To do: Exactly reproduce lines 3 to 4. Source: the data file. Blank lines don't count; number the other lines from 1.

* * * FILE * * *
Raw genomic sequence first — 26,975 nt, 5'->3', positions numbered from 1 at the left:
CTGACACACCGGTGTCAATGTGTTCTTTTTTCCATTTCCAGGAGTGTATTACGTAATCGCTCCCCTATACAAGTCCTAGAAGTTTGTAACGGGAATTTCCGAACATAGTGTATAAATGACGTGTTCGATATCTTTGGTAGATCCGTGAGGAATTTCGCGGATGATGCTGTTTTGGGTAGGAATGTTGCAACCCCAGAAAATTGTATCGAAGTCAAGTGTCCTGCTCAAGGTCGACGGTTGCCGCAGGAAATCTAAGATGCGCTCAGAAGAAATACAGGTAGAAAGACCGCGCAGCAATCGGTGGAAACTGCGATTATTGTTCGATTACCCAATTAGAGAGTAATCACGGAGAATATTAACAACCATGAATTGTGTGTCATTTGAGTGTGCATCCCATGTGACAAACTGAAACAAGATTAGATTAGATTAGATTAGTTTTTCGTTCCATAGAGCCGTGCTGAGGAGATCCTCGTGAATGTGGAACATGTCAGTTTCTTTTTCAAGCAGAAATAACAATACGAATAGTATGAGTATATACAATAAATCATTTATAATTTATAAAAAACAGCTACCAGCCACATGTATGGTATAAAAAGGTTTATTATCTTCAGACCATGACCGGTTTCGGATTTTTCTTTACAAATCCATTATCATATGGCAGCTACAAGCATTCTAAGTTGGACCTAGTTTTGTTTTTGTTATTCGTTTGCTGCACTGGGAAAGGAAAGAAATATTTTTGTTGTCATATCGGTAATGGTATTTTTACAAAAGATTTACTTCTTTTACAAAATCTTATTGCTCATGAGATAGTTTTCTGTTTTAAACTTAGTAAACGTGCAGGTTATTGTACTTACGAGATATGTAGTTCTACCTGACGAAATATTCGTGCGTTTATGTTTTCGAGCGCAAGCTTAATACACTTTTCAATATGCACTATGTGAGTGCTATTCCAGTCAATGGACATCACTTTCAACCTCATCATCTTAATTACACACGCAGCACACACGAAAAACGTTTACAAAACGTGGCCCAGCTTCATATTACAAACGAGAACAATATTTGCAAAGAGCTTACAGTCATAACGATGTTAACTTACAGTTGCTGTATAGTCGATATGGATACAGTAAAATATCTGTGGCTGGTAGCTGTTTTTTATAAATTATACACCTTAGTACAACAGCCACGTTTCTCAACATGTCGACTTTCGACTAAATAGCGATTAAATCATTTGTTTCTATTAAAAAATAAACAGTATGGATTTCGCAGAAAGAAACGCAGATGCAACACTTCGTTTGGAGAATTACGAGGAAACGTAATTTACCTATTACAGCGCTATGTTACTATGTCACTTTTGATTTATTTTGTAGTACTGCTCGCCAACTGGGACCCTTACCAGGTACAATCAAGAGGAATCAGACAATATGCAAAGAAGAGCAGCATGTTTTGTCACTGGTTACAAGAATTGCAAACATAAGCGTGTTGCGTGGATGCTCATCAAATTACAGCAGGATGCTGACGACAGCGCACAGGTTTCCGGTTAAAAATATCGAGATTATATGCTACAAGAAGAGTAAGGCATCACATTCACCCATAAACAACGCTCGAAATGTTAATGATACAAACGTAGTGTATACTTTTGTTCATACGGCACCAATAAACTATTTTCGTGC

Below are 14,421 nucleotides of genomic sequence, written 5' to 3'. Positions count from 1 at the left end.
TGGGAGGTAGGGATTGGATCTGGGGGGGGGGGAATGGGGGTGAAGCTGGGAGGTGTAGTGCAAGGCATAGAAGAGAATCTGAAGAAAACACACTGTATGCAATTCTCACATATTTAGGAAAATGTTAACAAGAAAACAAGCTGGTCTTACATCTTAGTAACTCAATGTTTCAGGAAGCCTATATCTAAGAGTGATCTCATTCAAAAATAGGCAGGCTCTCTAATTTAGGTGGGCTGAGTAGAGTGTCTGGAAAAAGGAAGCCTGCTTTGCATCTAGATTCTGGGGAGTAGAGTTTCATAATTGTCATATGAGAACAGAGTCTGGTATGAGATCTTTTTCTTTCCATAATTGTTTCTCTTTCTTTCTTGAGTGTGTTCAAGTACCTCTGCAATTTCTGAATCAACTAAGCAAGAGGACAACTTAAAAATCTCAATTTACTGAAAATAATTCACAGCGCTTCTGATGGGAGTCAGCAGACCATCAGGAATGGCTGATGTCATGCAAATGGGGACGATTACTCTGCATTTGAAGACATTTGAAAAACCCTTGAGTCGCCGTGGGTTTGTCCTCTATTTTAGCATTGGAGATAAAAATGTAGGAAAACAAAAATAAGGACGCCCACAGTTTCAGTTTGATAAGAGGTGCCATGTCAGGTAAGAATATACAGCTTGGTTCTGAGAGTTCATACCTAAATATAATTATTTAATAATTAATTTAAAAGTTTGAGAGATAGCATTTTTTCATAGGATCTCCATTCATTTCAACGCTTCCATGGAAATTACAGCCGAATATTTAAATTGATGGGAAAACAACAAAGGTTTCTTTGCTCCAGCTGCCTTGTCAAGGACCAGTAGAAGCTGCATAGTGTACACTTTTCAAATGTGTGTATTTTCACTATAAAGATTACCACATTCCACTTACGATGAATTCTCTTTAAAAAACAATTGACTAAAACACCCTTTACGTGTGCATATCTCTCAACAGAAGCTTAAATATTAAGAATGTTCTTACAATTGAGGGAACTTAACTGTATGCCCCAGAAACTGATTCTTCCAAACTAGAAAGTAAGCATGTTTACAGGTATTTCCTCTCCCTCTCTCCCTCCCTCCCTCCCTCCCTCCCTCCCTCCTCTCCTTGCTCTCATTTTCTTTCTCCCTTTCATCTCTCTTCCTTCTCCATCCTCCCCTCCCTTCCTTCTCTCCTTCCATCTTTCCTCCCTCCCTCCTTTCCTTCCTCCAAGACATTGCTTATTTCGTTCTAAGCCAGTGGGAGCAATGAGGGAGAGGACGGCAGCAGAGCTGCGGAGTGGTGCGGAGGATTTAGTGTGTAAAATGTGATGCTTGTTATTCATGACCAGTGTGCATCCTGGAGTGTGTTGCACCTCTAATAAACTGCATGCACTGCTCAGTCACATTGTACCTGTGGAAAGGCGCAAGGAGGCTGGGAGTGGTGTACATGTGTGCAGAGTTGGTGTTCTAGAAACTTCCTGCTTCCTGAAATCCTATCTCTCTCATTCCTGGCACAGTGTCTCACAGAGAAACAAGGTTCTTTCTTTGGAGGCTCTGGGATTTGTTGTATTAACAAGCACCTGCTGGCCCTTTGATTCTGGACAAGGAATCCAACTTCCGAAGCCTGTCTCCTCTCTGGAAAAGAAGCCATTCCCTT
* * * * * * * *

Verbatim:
Below are 14,421 nucleotides of genomic sequence, written 5' to 3'. Positions count from 1 at the left end.
TGGGAGGTAGGGATTGGATCTGGGGGGGGGGGAATGGGGGTGAAGCTGGGAGGTGTAGTGCAAGGCATAGAAGAGAATCTGAAGAAAACACACTGTATGCAATTCTCACATATTTAGGAAAATGTTAACAAGAAAACAAGCTGGTCTTACATCTTAGTAACTCAATGTTTCAGGAAGCCTATATCTAAGAGTGATCTCATTCAAAAATAGGCAGGCTCTCTAATTTAGGTGGGCTGAGTAGAGTGTCTGGAAAAAGGAAGCCTGCTTTGCATCTAGATTCTGGGGAGTAGAGTTTCATAATTGTCATATGAGAACAGAGTCTGGTATGAGATCTTTTTCTTTCCATAATTGTTTCTCTTTCTTTCTTGAGTGTGTTCAAGTACCTCTGCAATTTCTGAATCAACTAAGCAAGAGGACAACTTAAAAATCTCAATTTACTGAAAATAATTCACAGCGCTTCTGATGGGAGTCAGCAGACCATCAGGAATGGCTGATGTCATGCAAATGGGGACGATTACTCTGCATTTGAAGACATTTGAAAAACCCTTGAGTCGCCGTGGGTTTGTCCTCTATTTTAGCATTGGAGATAAAAATGTAGGAAAACAAAAATAAGGACGCCCACAGTTTCAGTTTGATAAGAGGTGCCATGTCAGGTAAGAATATACAGCTTGGTTCTGAGAGTTCATACCTAAATATAATTATTTAATAATTAATTTAAAAGTTTGAGAGATAGCATTTTTTCATAGGATCTCCATTCATTTCAACGCTTCCATGGAAATTACAGCCGAATATTTAAATTGATGGGAAAACAACAAAGGTTTCTTTGCTCCAGCTGCCTTGTCAAGGACCAGTAGAAGCTGCATAGTGTACACTTTTCAAATGTGTGTATTTTCACTATAAAGATTACCACATTCCACTTACGATGAATTCTCTTTAAAAAACAATTGACTAAAACACCCTTTACGTGTGCATATCTCTCAACAGAAGCTTAAATATTAAGAATGTTCTTACAATTGAGGGAACTTAACTGTATGCCCCAGAAACTGATTCTTCCAAACTAGAAAGTAAGCATGTTTACAGGTATTTCCTCTCCCTCTCTCCCTCCCTCCCTCCCTCCCTCCCTCCCTCCTCTCCTTGCTCTCATTTTCTTTCTCCCTTTCATCTCTCTTCCTTCTCCATCCTCCCCTCCCTTCCTTCTCTCCTTCCATCTTTCCTCCCTCCCTCCTTTCCTTCCTCCAAGACATTGCTTATTTCGTTCTAAGCCAGTGGGAGCAATGAGGGAGAGGACGGCAGCAGAGCTGCGGAGTGGTGCGGAGGATTTAGTGTGTAAAATGTGATGCTTGTTATTCATGACCAGTGTGCATCCTGGAGTGTGTTGCACCTCTAATAAACTGCATGCACTGCTCAGTCACATTGTACCTGTGGAAAGGCGCAAGGAGGCTGGGAGTGGTGTACATGTGTGCAGAGTTGGTGTTCTAGAAACTTCCTGCTTCCTGAAATCCTATCTCTCTCATTCCTGGCACAGTGTCTCACAGAGAAACAAGGTTCTTTCTTTGGAGGCTCTGGGATTTGTTGTATTAACAAGCACCTGCTGGCCCTTTGATTCTGGACAAGGAATCCAACTTCCGAAGCCTGTCTCCTCTCTGGAAAAGAAGCCATTCCCTT